CAA’s Marcus to head MGM

Betting that a talent agent can put some bite back into its business, MGM Pictures announced Wednesday the appointment of Creative Artists Agency’s Michael Marcus as president of the studio.

With agencies increasingly involved in the business of putting together films and TV shows — once the domain of studios — the hiring of an agent to run MGM is perhaps not surprising. Nonetheless, the tapping of Marcus, who joined CAA in 1981, caught many industry observers off guard.

The hire comes two days after veteran studio exec John Calley was named president of United Artists Pictures. With the appointment of the two executives , MGM/UA chairman Frank Mancuso now has his two top production executives in place.

Unlike Calley, a former head of Warner Bros., Marcus does not bring production experience to his new post. What he does put on the table, however, is a high-profile reputation as one of Hollywood’s savviest dealmakers and packagers — in addition to strong relationships with important A-list talent.

Among the big-ticket talent that Marcus, 48, has repped are Tom Cruise, Robin Williams and directors John Landis and David and Jerry Zucker. Marcus also supervised CAA’s burgeoning New Technology department.

“He has great experience indealing with talent,” said Mancuso, who had a number of dealings with Marcus during his tenure as chairman of Paramount Pictures. “He has a great ability to represent his clients and at the same time, represent a studio position. I liked his ability to act quickly to close a deal. He had the ability to get it done. He’ll bring that to MGM, which is great, given the competitive marketplace.”

Asked about Marcus’ lack of hands-on studio experience, Mancuso replied, “Lew Wasserman started as an agent. Mike has done everything that you can do as an agent. This will allow him to take the years of experience, the reading and selling material, and put that to use as a studio executive.”

Similar experience

And others echoed Mancuso’s sentiments: “The way that Mike and CAA put packages together is almost the same as being at a studio putting films together ,” said an agent from a rival agency. “The process is the same. He is probably involved from when a deal is made all the way to when a film is about to released. It’s all the same.”

“He’s savvy and he’s a decent guy,” added producer Larry Turman. “It’s a smart move by MGM. He’ll do a good job. His motivation is to do a good job.”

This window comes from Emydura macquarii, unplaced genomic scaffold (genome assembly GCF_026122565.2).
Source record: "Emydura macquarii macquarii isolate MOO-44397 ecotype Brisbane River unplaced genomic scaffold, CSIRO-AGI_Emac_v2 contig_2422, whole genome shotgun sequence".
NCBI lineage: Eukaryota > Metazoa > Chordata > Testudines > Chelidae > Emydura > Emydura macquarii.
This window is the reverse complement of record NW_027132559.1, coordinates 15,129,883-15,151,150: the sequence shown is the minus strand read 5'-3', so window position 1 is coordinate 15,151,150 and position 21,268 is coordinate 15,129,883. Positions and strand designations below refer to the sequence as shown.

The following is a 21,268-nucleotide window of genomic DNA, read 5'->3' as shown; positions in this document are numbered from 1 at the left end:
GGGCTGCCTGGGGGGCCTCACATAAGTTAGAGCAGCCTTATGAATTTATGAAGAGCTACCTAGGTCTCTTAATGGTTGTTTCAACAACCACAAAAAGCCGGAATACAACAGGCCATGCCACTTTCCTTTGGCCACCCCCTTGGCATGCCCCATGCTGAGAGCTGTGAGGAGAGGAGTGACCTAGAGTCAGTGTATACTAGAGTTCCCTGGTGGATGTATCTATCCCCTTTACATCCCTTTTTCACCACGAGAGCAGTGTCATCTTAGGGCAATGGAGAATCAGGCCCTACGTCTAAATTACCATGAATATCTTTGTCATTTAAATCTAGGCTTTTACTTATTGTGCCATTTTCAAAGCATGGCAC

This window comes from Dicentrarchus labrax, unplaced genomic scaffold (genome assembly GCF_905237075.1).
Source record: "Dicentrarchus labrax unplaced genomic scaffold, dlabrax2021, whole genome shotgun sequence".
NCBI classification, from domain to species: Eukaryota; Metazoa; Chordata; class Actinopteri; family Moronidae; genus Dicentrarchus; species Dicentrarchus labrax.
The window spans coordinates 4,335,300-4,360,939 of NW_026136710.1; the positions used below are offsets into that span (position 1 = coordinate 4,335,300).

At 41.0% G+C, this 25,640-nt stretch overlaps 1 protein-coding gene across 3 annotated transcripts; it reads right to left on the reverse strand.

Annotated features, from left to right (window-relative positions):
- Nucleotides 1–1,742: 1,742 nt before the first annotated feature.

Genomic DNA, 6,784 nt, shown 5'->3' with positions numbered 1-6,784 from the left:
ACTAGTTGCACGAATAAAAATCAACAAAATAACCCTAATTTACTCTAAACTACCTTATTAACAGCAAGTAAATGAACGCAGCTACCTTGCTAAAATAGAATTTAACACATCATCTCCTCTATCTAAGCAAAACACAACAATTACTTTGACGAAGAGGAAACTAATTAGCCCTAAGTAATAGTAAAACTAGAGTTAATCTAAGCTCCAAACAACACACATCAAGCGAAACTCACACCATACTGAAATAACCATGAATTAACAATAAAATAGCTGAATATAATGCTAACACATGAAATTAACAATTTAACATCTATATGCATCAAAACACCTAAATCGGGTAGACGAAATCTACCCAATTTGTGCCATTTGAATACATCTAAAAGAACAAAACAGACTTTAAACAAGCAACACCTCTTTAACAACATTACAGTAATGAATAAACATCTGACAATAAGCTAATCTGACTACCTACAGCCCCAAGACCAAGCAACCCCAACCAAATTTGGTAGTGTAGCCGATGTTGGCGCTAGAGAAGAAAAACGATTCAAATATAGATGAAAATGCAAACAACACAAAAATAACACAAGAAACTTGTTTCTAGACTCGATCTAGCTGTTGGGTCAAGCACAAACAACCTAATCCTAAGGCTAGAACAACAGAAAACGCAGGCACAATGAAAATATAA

Marcus, who could not be reached for comment, said in a statement, “Working with the team Frank Mancuso has assembled and the magical name of MGM is a tremendous opportunity that I simply could not pass up. I believe that our team has the energy and experience to create an ideal environment in which talent can thrive.”

While Calley will be dealing with a start-up situation with no product in the development or production pipeline, Marcus is taking over a studio where there are 75 to 90 projects already in development. One of his first assignments as the new studio topper will be to find a slate of films to put into production. According to Mancuso, both he and Marcus will greenlight films together.

Because of CAA’s ties to Credit Lyonnais, the current owner of

Frank Mancuso

MGM/UA, there was some talk by industry observers about the powerful agency’s influence over the studio and how that might have affected the hiring of Marcus.

“That was never a consideration,” said Mancuso. “He was the best person for the job. Believe me, I won’t hire CAA talent that we don’t need, nor would I hire ICM talent that I don’t need.”

Pushed to the limit

Last April, Intl. Creative Management topper Jeff Berg challenged how far CAA’s role as consultant to Credit Lyonnais extends, since the bank currently owns MGM.

While Berg was not available for comment, an ICM spokesman stated: “We’ve said all there is to say on this issue. Our position remains unchanged. We wish Mike the best of luck, look forward to working with him and will do everything we can to help him succeed.”

CAA and the three Hollywood guilds signed an agreement last May stating that the agency will not tamper with the creative decisions of CL-indebted companies or with other talent agencies’ involvement with them.

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